Visu­al Arts

The Illu­mi­nat­ed Torah: Paint­ings and Essays on the Week­ly Portions

Avn­er Mori­ah and Shu­lamit Laderman
  • Review
By – February 1, 2016

The Illu­mi­nat­ed Torah is the col­lab­o­ra­tive work of con­tem­po­rary Israeli artist Avn­er Mori­ah and art his­to­ri­an Shu­lamit Lader­man. One feels phys­i­cal­ly engulfed in the illus­trat­ed sto­ries upon open­ing this large for­mat, col­or-burst­ing book. At first glance each image seems to relay an over­all expla­na­tion of one of the 54 Bib­li­cal sto­ries. How­ev­er, with a sec­ond look the view­er begins to notice whim­si­cal details, placed by Mori­ah per­haps to express an ele­ment of the sto­ry that is not usu­al­ly con­sid­ered or to express a lay­er of the sto­ry that Mori­ah relates to in a per­son­al man­ner. Through vary­ing his choice of col­or, com­po­si­tion, sub­jects and whim­sy, Mori­ah takes the role of com­men­ta­tor, with Lader­man on his side as our trans­la­tor of his visu­al lan­guage. Mori­ah does not shy away from express­ing his own under­stand­ing of Bib­li­cal sto­ries that may seem con­trary to tra­di­tion­al expla­na­tions. For the sto­ry of Va-yera, the artist great­ly sym­pa­thizes with Abra­ham when he is told to sac­ri­fice his son. He choos­es to express Abra­ham and Isaac respond­ing to the test that God had put before them in a touch­ing yet dis­traught human way. Isaac is not por­trayed as the coop­er­a­tive son as we were taught to believe, will­ing­ly going along with God’s plan. Rather, Mori­ah por­trays Abra­ham, knife in at hand, lead­ing a fear­ful Isaac along the path. The marks cre­at­ing the moun­tains that these two fore­fa­thers climb are ren­dered in a jar­ring style, build­ing a feel­ing of sus­pense. But there are also sto­ries which Mori­ah choos­es to express accord­ing to a tra­di­tion­al understanding,yet they still radi­ate a vibrant ener­gy. This is true for the illus­tra­tions of the break­ing of the tablets, in which fiery oranges and blues dom­i­nate the page and exude tragedy, or the sto­ry of Moses barred from enter­ing Israel. Even for these inci­dents, which seem to have very clear expla­na­tions, Lader­man sheds light on the moments and on details of Moriah’s work that we might not have tak­en into con­sid­er­a­tion. Lader­man pre­cise­ly nav­i­gates the view­er through this com­plex art­work with sim­plic­i­ty and ease. It is dif­fi­cult to avoid the temp­ta­tion of flip­ping through the images of The Illu­mi­nat­ed Torah, for the images alone cre­ate a thought­ful­ly paced visu­al nar­ra­tive of the 54 sto­ries pre­sent­ed. Mori­ah’s sense of pac­ing seems intu­itive, and it is clear that while each page was giv­en close atten­tion upon their cre­ation, he also took into con­sid­er­a­tion how the images as a col­lec­tion would flow. While there are grand­ly craft­ed full page illus­tra­tions, such as the cre­ation sto­ry, or the giv­ing of the Torah, Mori­ah includes pre­cious small­er yet incred­i­bly ele­gant illus­tra­tions that give off just as much ener­gy as the full page pieces. For those well versed in all 54 sto­ries of the Torah and those who are not, The Illu­mi­nat­ed Torah is sure to bring fresh insight to all who choose this as a guide to accom­pa­ny their Torah study.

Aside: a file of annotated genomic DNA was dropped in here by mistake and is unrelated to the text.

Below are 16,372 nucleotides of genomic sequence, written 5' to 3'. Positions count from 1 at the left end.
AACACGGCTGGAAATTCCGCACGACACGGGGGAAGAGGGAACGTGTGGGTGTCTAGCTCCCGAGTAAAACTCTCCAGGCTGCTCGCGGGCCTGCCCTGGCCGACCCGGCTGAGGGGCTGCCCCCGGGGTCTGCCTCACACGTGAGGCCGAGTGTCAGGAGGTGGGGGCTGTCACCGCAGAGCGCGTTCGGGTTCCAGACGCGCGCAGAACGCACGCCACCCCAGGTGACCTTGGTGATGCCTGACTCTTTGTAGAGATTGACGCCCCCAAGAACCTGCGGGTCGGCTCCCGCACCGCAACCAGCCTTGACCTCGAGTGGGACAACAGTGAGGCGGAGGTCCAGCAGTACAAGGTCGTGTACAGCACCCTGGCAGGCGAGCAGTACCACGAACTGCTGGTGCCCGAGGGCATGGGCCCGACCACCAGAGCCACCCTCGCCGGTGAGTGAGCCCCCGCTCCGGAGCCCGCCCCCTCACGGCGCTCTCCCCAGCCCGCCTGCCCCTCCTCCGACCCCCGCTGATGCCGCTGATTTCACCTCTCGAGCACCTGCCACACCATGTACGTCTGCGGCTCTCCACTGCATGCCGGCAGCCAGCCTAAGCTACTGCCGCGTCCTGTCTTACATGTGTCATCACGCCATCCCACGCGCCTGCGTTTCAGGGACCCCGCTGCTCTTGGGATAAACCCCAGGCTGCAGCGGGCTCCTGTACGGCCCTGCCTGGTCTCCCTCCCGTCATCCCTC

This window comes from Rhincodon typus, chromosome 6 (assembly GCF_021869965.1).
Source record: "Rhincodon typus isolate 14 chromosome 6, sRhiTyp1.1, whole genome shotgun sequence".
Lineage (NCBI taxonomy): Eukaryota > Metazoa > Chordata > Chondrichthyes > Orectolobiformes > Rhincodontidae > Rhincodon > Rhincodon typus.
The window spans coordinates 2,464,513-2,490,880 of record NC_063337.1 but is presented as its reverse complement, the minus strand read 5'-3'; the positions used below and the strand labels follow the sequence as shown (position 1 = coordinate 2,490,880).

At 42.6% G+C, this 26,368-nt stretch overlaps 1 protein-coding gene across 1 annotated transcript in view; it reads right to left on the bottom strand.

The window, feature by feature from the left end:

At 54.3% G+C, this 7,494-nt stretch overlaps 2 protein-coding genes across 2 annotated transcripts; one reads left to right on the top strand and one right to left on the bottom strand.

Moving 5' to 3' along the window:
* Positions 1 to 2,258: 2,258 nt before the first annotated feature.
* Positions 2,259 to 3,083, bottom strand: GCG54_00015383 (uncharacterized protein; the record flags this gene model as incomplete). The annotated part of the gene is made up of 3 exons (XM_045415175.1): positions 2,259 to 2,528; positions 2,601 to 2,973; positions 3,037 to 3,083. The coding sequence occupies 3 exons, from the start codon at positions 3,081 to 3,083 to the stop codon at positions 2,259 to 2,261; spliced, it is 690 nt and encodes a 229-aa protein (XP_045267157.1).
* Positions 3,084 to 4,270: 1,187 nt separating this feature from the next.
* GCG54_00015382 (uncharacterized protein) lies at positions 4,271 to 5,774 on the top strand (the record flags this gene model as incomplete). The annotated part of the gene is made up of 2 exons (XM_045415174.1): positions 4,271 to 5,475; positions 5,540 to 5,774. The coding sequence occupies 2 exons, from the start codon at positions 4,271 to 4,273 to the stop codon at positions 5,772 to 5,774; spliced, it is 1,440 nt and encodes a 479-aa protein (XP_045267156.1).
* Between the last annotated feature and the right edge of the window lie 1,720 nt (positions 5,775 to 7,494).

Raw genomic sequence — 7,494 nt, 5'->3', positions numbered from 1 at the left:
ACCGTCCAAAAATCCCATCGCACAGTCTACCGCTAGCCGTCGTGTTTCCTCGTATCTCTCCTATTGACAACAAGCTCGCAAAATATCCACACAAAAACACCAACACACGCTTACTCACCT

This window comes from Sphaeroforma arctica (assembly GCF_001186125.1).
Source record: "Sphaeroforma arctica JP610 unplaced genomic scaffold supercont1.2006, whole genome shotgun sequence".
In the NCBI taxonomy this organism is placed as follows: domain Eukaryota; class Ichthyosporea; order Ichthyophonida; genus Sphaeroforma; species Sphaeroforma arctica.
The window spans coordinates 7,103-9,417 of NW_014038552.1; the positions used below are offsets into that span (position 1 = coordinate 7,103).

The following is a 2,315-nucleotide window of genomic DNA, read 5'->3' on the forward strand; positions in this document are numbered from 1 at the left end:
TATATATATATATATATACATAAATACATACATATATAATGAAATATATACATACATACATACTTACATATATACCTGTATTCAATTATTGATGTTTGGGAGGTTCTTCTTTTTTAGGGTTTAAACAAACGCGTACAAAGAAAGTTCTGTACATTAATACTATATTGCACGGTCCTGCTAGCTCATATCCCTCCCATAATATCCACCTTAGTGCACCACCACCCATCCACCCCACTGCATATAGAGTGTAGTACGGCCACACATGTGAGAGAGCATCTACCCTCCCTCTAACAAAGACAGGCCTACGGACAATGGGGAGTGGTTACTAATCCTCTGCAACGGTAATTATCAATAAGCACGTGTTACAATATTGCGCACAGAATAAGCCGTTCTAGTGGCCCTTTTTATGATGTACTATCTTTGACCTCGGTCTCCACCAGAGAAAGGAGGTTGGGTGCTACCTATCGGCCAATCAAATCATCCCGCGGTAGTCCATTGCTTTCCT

Relat­ed Content:

Jes­si­ca Deutsch is a New York based artist. She earned a BFA in illus­tra­tion at Par­sons school of Design. Her work explores the inter­sec­tion of lofty spir­i­tu­al teach­ings and mod­ern life.

Discussion Questions